Abnormal dryness contracted in south central Montana where precipitation has been above normal. In North Dakota, the snow was enough to prevent further deterioration but not enough to reduce deficits. Parts of the state remain in a burn ban and are experiencing dry soils, poor pasture conditions, and drying ponds and dugouts, some of which were testing high in TDS and sulfates. Producers are selling or making plans to cull more livestock. Dust storms have been reported recently in North Dakota and Montana. USDA reports show 78% of North Dakota, 61% of Montana, 58% of South Dakota, 56% of Wyoming, and 49% of Colorado with topsoil moisture short or very short.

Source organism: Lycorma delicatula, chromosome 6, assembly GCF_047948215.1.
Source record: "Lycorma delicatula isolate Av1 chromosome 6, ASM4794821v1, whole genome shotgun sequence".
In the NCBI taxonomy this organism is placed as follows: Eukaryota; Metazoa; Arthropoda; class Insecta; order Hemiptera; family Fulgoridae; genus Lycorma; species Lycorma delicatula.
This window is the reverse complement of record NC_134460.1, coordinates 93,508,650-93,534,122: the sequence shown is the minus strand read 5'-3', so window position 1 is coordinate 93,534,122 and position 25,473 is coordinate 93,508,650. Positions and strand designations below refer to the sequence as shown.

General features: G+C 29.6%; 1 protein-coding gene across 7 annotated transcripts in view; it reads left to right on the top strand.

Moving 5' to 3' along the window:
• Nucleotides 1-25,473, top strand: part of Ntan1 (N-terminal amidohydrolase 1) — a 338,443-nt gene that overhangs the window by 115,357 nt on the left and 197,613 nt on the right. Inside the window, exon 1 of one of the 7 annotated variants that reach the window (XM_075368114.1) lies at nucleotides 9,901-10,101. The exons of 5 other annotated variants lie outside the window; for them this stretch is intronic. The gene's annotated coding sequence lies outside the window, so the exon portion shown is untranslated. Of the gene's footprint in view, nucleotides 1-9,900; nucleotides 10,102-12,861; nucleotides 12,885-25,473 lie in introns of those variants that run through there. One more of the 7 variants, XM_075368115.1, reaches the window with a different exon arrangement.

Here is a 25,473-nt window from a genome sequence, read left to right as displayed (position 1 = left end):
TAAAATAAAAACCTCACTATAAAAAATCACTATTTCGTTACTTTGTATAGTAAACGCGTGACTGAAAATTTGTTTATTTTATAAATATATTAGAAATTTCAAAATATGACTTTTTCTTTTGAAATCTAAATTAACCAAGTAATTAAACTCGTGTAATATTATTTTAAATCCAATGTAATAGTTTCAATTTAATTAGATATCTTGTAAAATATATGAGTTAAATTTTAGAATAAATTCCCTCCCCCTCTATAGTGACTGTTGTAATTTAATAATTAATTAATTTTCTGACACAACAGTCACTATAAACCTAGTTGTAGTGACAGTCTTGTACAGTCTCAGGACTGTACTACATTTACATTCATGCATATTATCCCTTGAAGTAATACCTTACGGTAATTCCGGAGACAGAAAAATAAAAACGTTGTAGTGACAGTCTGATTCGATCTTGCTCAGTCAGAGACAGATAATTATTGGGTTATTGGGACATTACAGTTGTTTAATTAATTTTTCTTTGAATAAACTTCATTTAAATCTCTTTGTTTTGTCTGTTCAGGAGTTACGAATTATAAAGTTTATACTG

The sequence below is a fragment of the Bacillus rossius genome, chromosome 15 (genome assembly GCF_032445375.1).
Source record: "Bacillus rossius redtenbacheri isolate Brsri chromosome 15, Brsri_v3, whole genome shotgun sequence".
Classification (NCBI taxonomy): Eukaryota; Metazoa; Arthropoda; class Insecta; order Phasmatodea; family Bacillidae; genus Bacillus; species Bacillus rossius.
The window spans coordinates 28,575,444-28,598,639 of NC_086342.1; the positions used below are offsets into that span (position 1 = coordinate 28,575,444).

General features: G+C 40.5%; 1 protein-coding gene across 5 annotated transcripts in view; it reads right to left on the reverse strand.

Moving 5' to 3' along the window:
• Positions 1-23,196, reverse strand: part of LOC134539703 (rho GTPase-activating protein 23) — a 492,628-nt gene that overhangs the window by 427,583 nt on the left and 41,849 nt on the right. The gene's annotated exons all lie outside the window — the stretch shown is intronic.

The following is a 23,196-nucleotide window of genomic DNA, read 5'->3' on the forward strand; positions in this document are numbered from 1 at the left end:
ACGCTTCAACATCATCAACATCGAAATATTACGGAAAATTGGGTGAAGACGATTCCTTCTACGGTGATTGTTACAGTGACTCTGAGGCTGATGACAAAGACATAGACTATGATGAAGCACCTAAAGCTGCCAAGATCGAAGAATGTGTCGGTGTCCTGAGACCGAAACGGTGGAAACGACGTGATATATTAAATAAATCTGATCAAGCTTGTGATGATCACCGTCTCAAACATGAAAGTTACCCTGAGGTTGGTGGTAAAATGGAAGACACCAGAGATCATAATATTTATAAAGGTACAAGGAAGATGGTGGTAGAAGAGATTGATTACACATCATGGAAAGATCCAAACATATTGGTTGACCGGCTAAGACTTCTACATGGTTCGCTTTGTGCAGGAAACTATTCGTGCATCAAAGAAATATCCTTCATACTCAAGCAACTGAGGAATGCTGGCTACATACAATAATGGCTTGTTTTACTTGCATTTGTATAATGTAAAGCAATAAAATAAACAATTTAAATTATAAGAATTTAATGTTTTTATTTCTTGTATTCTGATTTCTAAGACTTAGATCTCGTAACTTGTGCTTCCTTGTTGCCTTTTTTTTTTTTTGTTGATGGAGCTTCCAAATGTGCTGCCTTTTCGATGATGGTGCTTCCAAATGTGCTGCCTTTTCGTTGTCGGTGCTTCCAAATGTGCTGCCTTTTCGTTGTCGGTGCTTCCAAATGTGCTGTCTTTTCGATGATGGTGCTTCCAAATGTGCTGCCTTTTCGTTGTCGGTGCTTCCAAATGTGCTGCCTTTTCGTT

Just the higher mountains of northern Utah, northeast Nevada, and the Sierra Nevada in California received any precipitation this week, and that was only 0.25-1.5 inches, which was barely normal for this time of year. Most of the rest of the West received no precipitation. Low streamflow, dry soils, and precipitation deficits over the last 3 months or longer prompted expansion of abnormal dryness and drought all along the West Coast. In Washington, D0 expanded to the coast and D1 spread northeastward, with only above-normal snow water content (SWE) and water-year-to-date (WYTD) precipitation keeping the Olympic and Cascade Mountains free of abnormal dryness. The D1, and some D0, spread across northern Idaho and into northwest Montana. D1-D2 expanded in western and northeastern Oregon. D1-D3 expanded in California to better reflect the soil moisture, streamflow, and SPI indicators. Agricultural impacts along the southern California coast were especially severe. The sparse timing of rain that has occurred this season (end of December and end of January) has contributed to especially poor growth of the annual grasses that are needed for livestock feed. According to reports, the amount of forage on rangelands is low, with producers in Ventura County already shipping whole herds of cattle out of county because there is almost no forage. As the USDM week ended, California Governor Newsom declared a drought emergency in Mendocino and Sonoma counties. Other drought impacts around the region: Historically low water levels caused the closure of some launch ramps on Lake Powell. The Klamath Project will receive 33,000 acre-feet of water in 2021, about one-tenth the average amount, for the lowest allocation in the project’s history, due to drought and low inflows into Upper Klamath Lake. Dust storms have been reported recently in Oregon and blowing dust in eastern Washington. According to USDA reports, the percentage of topsoil moisture short or very short jumped this week to 65% of California and Oregon and 60% of Washington. The percentage increased slightly to 87% of New Mexico. April 21 reports of mountain SWE in California included 32% of normal in the North, 37% in the Central, and 16% in the South.